Salesforce, a leading customer relationship management (CRM) platform, employs an Operational Data Store (ODS) to enhance its real-time data processing capabilities. Salesforce's ODS acts as a bridge between its operational systems and its broader data infrastructure, ensuring that sales, marketing, and customer service teams have access to the most recent and relevant data for immediate decision-making.

Key features of an Operational Data Store include:

  • Real-time Data Integration: ODS continuously integrates data from various operational systems, providing the most recent data to support operational reporting and decision-making processes.
  • Data Transformation: Similar to the EDW, an ODS may perform data transformation and cleansing to ensure data quality.
  • Simplified Reporting: ODS is designed to simplify and expedite operational reporting and analytics, catering to more immediate business needs.
  • Data Temporality: ODS may store data for a relatively shorter duration compared to the EDW, as it focuses on recent and current data.
  • Lower Granularity: ODS often contains data at a lower level of granularity compared to the EDW, making it well-suited for operational reporting.

Data Marts

Data Marts are subsets of the Enterprise Data Warehouse that are designed to serve the specific data needs of individual departments, teams, or business units within an organization. They are typically smaller and more focused datasets optimized for specific analytical tasks.

Mayo Clinic, a renowned medical practice and research group, utilizes Data Marts to enhance their data analytics capabilities within specific departments. One notable example is their implementation of Data Marts in the field of healthcare analytics.

Key features of Data Marts include:

  • Data Segmentation: Data Marts are organized based on specific business functions or subject areas, allowing for easier access to relevant data for specific user groups.
  • Improved Performance: Since Data Marts contain a smaller amount of data, queries and analyses can be executed more quickly, enhancing performance for end-users.
  • Departmental Focus: Each Data Mart caters to the analytical needs of a specific department or group, aligning the data to their unique requirements.
  • Decentralized Control: Data Marts may be controlled by individual departments or business units, providing them with more autonomy over their data and analytical processes.
  • Data Duplication: To maintain independence and performance, Data Marts may duplicate certain data from the EDW, ensuring that changes in one Data Mart do not affect others.

Success starts with effective requirements gathering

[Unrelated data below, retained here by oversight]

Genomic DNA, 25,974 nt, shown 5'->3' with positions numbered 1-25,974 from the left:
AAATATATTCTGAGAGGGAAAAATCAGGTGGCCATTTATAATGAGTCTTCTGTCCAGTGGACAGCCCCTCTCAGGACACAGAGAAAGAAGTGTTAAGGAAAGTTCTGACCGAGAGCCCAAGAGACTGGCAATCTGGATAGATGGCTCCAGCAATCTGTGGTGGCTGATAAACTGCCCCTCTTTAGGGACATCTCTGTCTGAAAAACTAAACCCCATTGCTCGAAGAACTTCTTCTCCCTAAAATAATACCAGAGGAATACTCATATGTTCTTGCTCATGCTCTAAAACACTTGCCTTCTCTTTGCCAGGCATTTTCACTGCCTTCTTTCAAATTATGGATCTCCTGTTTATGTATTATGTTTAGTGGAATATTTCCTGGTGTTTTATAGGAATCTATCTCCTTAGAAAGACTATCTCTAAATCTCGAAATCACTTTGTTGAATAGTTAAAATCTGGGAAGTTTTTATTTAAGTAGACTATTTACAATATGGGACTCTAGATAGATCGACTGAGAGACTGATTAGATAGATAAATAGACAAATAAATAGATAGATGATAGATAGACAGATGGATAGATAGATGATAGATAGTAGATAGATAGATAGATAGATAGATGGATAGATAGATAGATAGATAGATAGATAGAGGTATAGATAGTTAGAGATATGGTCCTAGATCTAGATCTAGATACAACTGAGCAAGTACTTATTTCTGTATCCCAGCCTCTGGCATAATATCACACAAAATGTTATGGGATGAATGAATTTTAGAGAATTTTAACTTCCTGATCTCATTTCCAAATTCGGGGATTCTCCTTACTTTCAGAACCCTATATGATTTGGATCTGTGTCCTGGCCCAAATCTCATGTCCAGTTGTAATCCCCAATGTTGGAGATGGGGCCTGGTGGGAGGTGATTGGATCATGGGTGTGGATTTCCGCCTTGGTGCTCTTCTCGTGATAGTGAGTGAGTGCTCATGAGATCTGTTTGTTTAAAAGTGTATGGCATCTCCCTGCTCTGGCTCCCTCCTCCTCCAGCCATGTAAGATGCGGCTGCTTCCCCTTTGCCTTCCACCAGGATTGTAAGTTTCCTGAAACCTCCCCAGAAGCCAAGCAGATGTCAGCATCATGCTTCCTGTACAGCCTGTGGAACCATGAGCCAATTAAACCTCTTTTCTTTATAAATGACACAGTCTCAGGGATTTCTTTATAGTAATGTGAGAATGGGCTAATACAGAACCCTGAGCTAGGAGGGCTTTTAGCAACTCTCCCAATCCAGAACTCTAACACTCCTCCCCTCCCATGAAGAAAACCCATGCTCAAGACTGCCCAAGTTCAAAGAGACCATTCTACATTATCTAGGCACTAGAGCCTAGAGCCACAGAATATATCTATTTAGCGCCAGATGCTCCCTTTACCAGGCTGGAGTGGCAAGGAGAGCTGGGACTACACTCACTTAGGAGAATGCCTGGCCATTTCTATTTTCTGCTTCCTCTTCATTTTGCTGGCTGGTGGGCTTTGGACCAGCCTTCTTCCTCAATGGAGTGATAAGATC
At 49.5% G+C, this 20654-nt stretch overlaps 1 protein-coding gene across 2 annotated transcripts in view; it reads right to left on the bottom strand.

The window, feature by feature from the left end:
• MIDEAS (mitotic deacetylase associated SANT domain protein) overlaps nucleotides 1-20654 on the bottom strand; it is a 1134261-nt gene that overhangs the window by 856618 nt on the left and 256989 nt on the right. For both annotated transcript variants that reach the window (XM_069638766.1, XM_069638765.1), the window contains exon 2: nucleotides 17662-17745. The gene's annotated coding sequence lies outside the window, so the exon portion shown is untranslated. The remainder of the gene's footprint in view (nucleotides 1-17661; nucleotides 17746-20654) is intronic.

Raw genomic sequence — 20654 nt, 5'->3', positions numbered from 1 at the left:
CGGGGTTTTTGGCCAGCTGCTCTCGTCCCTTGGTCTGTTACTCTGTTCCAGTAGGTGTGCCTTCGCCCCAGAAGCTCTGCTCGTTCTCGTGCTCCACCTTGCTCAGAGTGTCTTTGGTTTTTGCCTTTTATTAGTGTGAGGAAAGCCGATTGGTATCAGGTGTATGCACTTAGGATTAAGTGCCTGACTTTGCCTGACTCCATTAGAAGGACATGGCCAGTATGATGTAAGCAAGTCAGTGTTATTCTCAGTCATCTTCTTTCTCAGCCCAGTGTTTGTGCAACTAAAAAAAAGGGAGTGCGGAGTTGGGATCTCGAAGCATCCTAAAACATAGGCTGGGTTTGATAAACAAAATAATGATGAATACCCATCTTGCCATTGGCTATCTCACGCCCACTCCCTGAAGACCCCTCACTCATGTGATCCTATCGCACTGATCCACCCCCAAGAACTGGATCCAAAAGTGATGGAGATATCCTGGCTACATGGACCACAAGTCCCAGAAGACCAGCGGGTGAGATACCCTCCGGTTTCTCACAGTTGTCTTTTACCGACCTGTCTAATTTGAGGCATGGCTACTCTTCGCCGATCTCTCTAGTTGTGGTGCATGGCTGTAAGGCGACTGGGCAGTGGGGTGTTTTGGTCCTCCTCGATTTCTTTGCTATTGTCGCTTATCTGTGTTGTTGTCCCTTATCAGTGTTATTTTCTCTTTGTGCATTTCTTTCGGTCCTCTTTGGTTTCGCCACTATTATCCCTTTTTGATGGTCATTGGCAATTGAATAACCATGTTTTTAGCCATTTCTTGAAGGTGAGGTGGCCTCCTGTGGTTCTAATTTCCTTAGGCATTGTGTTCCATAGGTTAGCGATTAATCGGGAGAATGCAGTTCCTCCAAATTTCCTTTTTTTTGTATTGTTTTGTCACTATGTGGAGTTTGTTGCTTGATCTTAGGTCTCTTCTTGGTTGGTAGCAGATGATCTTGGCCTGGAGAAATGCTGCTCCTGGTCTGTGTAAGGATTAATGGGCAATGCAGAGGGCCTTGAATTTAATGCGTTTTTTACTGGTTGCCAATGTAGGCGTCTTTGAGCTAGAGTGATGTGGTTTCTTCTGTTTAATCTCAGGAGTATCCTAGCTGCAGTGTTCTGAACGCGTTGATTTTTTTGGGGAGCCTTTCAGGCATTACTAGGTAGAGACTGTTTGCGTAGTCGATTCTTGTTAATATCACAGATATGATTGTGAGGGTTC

Effective requirements gathering is essential to maximize capabilities and deliver business value early and often. I personally use a proven technique that I’ve refined over the years. The process of future state envisioning along with business modeling enables us to determine what information is needed to meet the business requirements. An enterprise data warehouse implementation is a business exercise, and the requirements are paramount to the success of the project.

Success can only be achieved when all data challenges are accounted for

Data challenges must be accounted for to ensure the organization's data warehouse success. Solving for these technical challenges requires strong solutions architects, data architects and data modelers to work closely together to come up with a well-organized data warehouse.

I enjoy helping organizations achieve success

It’s always exciting to watch an organization transform data into a strategic asset and harness its power as a competitive advantage. As the organization shifts its thinking to become more data-centric, it’s enjoyable to watch the transformation as the organization develops a data-driven culture.

Increasing the analytics capabilities of an organization by leveraging a best practices approach to align business and technical leaders enables success, thanks to the endless benefits of a data-driven enterprise. This only happens with a successful implementation that transforms data into usable information that business leaders can use to plan actions. 

Written by Mike Sargo

Co-Founder & Chief Data and Analytics Officer at Data Ideology

Mike Sargo is Chief Data and Analytics Officer and Co-Founder of Data Ideology with over 18 years of experience leading, architecting, implementing, and delivering enterprise analytics, business intelligence, and enterprise data management solutions.